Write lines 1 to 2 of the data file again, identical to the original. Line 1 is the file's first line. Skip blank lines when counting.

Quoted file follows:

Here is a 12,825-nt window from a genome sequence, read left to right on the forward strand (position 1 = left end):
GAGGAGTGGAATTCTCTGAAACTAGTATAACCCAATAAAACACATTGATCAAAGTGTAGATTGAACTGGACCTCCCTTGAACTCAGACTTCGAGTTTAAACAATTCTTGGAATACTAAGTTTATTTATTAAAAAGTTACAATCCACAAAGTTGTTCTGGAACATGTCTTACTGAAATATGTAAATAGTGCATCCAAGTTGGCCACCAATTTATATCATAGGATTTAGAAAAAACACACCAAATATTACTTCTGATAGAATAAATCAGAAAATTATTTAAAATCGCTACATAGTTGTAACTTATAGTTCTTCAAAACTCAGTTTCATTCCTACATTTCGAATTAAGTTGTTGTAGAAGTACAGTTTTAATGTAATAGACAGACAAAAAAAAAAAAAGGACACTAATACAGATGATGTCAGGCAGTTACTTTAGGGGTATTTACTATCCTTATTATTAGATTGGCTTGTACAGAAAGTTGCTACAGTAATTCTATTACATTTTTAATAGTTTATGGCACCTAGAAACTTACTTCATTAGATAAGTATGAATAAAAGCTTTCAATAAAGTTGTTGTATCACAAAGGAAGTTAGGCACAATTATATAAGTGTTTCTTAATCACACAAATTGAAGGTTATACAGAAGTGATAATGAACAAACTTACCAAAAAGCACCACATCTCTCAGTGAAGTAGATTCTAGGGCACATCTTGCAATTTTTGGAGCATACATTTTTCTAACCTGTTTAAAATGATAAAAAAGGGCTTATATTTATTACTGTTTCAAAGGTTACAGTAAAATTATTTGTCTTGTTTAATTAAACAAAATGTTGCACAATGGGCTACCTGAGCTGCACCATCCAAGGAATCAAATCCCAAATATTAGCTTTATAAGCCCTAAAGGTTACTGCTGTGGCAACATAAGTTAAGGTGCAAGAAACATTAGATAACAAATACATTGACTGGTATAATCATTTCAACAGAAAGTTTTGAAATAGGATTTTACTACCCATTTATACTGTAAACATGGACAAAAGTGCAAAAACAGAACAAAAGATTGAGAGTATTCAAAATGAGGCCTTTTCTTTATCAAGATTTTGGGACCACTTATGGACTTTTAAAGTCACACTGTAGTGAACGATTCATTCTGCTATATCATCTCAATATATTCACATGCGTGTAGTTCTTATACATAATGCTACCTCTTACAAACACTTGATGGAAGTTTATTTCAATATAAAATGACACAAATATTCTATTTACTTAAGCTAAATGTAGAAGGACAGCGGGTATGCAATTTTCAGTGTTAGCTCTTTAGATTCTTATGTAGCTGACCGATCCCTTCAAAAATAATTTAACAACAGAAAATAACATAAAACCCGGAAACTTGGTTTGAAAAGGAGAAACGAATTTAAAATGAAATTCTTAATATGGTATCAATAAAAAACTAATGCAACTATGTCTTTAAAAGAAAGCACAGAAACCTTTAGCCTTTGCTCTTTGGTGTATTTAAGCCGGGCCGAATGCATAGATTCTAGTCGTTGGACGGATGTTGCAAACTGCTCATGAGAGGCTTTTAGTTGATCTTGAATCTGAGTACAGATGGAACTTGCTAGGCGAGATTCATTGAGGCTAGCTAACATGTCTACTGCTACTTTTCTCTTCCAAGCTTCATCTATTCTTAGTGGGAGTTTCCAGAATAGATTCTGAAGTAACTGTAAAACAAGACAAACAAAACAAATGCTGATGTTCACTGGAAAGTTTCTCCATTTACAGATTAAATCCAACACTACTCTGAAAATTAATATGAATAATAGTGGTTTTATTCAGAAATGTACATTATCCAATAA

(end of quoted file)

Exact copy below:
Here is a 12,825-nt window from a genome sequence, read left to right on the forward strand (position 1 = left end):
GAGGAGTGGAATTCTCTGAAACTAGTATAACCCAATAAAACACATTGATCAAAGTGTAGATTGAACTGGACCTCCCTTGAACTCAGACTTCGAGTTTAAACAATTCTTGGAATACTAAGTTTATTTATTAAAAAGTTACAATCCACAAAGTTGTTCTGGAACATGTCTTACTGAAATATGTAAATAGTGCATCCAAGTTGGCCACCAATTTATATCATAGGATTTAGAAAAAACACACCAAATATTACTTCTGATAGAATAAATCAGAAAATTATTTAAAATCGCTACATAGTTGTAACTTATAGTTCTTCAAAACTCAGTTTCATTCCTACATTTCGAATTAAGTTGTTGTAGAAGTACAGTTTTAATGTAATAGACAGACAAAAAAAAAAAAAGGACACTAATACAGATGATGTCAGGCAGTTACTTTAGGGGTATTTACTATCCTTATTATTAGATTGGCTTGTACAGAAAGTTGCTACAGTAATTCTATTACATTTTTAATAGTTTATGGCACCTAGAAACTTACTTCATTAGATAAGTATGAATAAAAGCTTTCAATAAAGTTGTTGTATCACAAAGGAAGTTAGGCACAATTATATAAGTGTTTCTTAATCACACAAATTGAAGGTTATACAGAAGTGATAATGAACAAACTTACCAAAAAGCACCACATCTCTCAGTGAAGTAGATTCTAGGGCACATCTTGCAATTTTTGGAGCATACATTTTTCTAACCTGTTTAAAATGATAAAAAAGGGCTTATATTTATTACTGTTTCAAAGGTTACAGTAAAATTATTTGTCTTGTTTAATTAAACAAAATGTTGCACAATGGGCTACCTGAGCTGCACCATCCAAGGAATCAAATCCCAAATATTAGCTTTATAAGCCCTAAAGGTTACTGCTGTGGCAACATAAGTTAAGGTGCAAGAAACATTAGATAACAAATACATTGACTGGTATAATCATTTCAACAGAAAGTTTTGAAATAGGATTTTACTACCCATTTATACTGTAAACATGGACAAAAGTGCAAAAACAGAACAAAAGATTGAGAGTATTCAAAATGAGGCCTTTTCTTTATCAAGATTTTGGGACCACTTATGGACTTTTAAAGTCACACTGTAGTGAACGATTCATTCTGCTATATCATCTCAATATATTCACATGCGTGTAGTTCTTATACATAATGCTACCTCTTACAAACACTTGATGGAAGTTTATTTCAATATAAAATGACACAAATATTCTATTTACTTAAGCTAAATGTAGAAGGACAGCGGGTATGCAATTTTCAGTGTTAGCTCTTTAGATTCTTATGTAGCTGACCGATCCCTTCAAAAATAATTTAACAACAGAAAATAACATAAAACCCGGAAACTTGGTTTGAAAAGGAGAAACGAATTTAAAATGAAATTCTTAATATGGTATCAATAAAAAACTAATGCAACTATGTCTTTAAAAGAAAGCACAGAAACCTTTAGCCTTTGCTCTTTGGTGTATTTAAGCCGGGCCGAATGCATAGATTCTAGTCGTTGGACGGATGTTGCAAACTGCTCATGAGAGGCTTTTAGTTGATCTTGAATCTGAGTACAGATGGAACTTGCTAGGCGAGATTCATTGAGGCTAGCTAACATGTCTACTGCTACTTTTCTCTTCCAAGCTTCATCTATTCTTAGTGGGAGTTTCCAGAATAGATTCTGAAGTAACTGTAAAACAAGACAAACAAAACAAATGCTGATGTTCACTGGAAAGTTTCTCCATTTACAGATTAAATCCAACACTACTCTGAAAATTAATATGAATAATAGTGGTTTTATTCAGAAATGTACATTATCCAATAA